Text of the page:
Have you discussed this problem with your pediatrician? Is your son a healthy weight and height for his age? Is he exhibiting any symptoms of malnutrition? You must know the answers to these questions immediately. Children at this age often go through stages where not much of any food appeals to them, but a child who always says he's not hungry is very rare. I assume he is eating and drinking something or else he literally could not function. Does he refuse food offered him by other people? When he is out of your house with someone else, does the same eating problem persist?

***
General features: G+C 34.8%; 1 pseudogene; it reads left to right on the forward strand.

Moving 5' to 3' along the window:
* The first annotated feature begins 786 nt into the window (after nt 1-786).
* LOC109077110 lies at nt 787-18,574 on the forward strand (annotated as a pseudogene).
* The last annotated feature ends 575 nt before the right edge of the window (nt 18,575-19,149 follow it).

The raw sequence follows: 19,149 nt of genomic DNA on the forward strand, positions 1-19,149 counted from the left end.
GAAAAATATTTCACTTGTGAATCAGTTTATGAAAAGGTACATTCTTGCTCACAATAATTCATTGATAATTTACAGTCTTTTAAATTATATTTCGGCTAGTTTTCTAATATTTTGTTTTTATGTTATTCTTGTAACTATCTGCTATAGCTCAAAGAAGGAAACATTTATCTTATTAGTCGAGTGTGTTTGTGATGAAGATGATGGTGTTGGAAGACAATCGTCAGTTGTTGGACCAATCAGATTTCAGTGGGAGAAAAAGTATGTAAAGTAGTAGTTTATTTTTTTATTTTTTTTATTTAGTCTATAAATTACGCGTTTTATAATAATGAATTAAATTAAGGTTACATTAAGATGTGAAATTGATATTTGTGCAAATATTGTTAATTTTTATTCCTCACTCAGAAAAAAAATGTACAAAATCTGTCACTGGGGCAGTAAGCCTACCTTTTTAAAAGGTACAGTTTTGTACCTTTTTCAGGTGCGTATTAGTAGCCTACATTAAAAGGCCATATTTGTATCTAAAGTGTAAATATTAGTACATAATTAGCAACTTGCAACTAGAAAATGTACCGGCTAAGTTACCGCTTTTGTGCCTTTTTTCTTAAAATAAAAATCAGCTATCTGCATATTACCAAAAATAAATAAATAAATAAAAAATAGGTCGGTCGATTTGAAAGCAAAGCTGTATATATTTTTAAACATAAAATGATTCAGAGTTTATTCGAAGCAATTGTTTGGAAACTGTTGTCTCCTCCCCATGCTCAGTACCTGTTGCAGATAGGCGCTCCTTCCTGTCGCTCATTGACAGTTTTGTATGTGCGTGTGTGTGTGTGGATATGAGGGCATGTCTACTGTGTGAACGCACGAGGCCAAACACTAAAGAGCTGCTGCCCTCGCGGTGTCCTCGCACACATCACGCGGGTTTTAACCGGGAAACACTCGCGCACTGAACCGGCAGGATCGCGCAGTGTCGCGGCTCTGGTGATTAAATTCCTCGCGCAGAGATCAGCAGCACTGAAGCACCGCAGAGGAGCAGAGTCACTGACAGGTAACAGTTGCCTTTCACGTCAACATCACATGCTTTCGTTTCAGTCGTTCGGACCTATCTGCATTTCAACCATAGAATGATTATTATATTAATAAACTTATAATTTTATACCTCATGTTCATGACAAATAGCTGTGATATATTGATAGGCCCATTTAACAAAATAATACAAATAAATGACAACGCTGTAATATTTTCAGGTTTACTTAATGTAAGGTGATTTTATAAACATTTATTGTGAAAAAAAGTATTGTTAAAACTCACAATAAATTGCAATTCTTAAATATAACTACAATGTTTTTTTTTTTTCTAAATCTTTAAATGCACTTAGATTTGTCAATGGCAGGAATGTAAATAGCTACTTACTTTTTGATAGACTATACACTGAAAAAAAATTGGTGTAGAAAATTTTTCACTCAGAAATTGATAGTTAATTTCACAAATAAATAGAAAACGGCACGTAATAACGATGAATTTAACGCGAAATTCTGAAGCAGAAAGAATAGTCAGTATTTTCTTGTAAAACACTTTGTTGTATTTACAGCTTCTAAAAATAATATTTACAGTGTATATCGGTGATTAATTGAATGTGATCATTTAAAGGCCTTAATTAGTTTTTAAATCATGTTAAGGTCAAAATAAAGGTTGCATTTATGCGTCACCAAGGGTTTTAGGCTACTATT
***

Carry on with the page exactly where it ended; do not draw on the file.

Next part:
It is possible that this has now become a power struggle with you and no one else. If that is the case, there is a problem between you and him that is not really food-related but shows up most when you ask him to eat. I would declare to him that you are through trying to get him to eat. Tell him that at certain times during the day and night you are going to put out some food for him and leave the room; if he wants to eat it then or later, that's fine with you. Make a variety of healthy, tasty, nutritious foods available and ask him if he wants you to include anything special he would like. Keep water and/or his favorite beverage in a sippy cup, always available for him to grab and drink. Chart how much food and drink he takes in during this experiment; don't chart it in front of him. You may want to contact a pediatric dietitian or nutritionist to help you choose the array of foods you offer him. On occasion, ask him if he would get you food to eat; let him choose the food he gives. Be sure to eat it. This behavior radically shifts the former food dynamic between you and him and puts him in a new cooperating position with food. Pretty sneaky, aren't I ?